Polar made a big mistake with the M450. They got the price wrong. Instead of £120 it should be more like £210*. Someone mixed the digits up, heads will roll 🙂
It’s designed for a cyclist who wants to train, race and who probably knows what a power meter is.
It supports GPS, HR, power and cadence.
Positives: It has inbuilt tests and functionality to determine recovery, VO2max and you get training load/recovery on Polar Flow. You can create and follow custom workouts. Battery life of over 12 hours is good.
I like the online platform POLAR FLOW as it is but which will soon be opened up to enable data to flow better from it to other platforms, such as STRAVA, that some people prefer to use. Polar Flow is also used to manage many of the screens and data that then appear on the watch – providing you remember to sync your changes this is a great way to manage the device.
Clear display of all the usual metrics and a handy front-facing LED light built into the device make it very usable.
It has some clever and pleasantly surprising features. For example when it detects a power meter it prompts you to let it add the power meter displays to the appropriate profile. Nice.
Negatives: It will not work directly with ANT+ sensors and, for once in a new 2015 device, it does NOT have smartphone notifications. You could make criticisms of the M450 by comparing to some of the more esoteric features a top-end Garmin watch at £300 – at over twice the price that would not be a fair comparison.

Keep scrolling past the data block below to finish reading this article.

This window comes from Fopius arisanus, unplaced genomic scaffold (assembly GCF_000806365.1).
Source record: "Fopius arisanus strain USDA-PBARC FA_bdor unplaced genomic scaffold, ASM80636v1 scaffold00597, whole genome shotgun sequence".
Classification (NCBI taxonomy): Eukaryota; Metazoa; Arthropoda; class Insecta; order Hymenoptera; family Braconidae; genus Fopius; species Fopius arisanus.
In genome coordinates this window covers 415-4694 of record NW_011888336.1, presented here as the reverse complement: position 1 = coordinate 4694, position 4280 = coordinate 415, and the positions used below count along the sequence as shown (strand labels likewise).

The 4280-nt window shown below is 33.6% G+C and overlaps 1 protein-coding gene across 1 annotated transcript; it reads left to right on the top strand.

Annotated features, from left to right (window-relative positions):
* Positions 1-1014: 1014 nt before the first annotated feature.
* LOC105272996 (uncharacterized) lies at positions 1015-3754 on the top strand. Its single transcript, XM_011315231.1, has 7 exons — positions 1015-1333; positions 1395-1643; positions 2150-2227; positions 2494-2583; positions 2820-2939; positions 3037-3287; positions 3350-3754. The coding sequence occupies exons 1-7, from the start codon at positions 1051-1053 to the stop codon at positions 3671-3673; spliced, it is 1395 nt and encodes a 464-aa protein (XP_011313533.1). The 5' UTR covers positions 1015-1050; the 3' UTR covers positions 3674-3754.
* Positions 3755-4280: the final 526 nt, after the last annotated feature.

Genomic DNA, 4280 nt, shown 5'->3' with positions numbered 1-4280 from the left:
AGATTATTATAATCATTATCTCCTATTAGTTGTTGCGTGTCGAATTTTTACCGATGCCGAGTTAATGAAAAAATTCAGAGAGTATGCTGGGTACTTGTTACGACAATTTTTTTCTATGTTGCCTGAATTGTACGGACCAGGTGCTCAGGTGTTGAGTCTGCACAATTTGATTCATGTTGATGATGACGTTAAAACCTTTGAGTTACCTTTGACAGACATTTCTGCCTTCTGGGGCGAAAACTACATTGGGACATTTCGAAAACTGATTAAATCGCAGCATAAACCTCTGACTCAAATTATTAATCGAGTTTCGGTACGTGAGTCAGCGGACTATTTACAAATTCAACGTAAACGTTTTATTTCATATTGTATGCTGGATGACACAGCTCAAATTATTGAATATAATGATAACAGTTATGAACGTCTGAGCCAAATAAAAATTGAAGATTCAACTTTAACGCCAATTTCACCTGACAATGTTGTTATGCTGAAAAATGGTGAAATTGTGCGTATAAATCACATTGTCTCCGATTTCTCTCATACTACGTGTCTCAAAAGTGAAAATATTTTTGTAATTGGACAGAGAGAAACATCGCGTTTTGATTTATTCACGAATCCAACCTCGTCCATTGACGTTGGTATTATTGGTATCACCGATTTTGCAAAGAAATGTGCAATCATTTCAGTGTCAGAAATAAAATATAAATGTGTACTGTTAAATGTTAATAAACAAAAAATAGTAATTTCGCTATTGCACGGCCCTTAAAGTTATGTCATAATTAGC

It is not designed to be a navigational bike computer.
Lacks TSS & IF – if you don’t know what they are, don’t worry! NP is shown in Polar Flow.
Comments: Are you any of these people?
Switcher: For cyclists thinking of switching from Garmin or others, I would say that whilst it does not support ANT+, I get around that by using a 4iiii Viiiiva HRM (speed+cadence+power) device to convert the signal. So you can buy the M450 REALLY cheaply without a HRM…then buy your own Viiiiva HRM to give you the HR data AND to convert your existing ANT+ sensors’ signals to Bluetooth.
Annoyed Triathlete: You could consider it as a dedicated bike computer in a duathlon/triathlon, rather than relying on your multisport watch and getting that off your wrist and onto your handlebars. So you could buy one of these to go with your V800 or 920XT(+Viiiiva)
First Time Cyclist: If you are new to cycling then just buy one. For your sensor purchases make sure that they are all dual band ie Bluetooth SMART and ANT+, that way you will be future-proofed.
Runner-cum-Triathlete: You don’t really need a swim watch so keep your existing run watch and buy this for your bike.
Navigator / Adventurer: It’s not for you. Get the V650.
I would say I’m more the annoyed triathlete who has finally come around to the view that a dedicated bike computer is a good idea. If I was racing around Oulton Park in their autumn duathlon then the M450 would be great – maybe I’d keep a Garmin 6×0/9×0 on my wrist. I’m undecided on the M450 in the sense that I THINK I might like a few more metrics on the screen and I THINK I would use the maps offered by the V650. Decisions. Decisions.
* Please note that the £210 comment at the start is jokey. The point standing is that it is very well priced.
Alternatives: The aging Garmin Edge 500 or the aging MIO Cyclo 105 bundle are at a similar price point. But the Polar stands out well above these two. Other, more recent, Garmin additions at the lower price points like the Edge 25 do not offer the same level of features and functions in my opinion. The Polar V650 is larger and more navigationally focussed; the v650 is priced around GBP150 without HRM and is also tempting but serving a different cycling need (work out what YOU need).
Detailed Review: (Here) is a detailed review of the M450.
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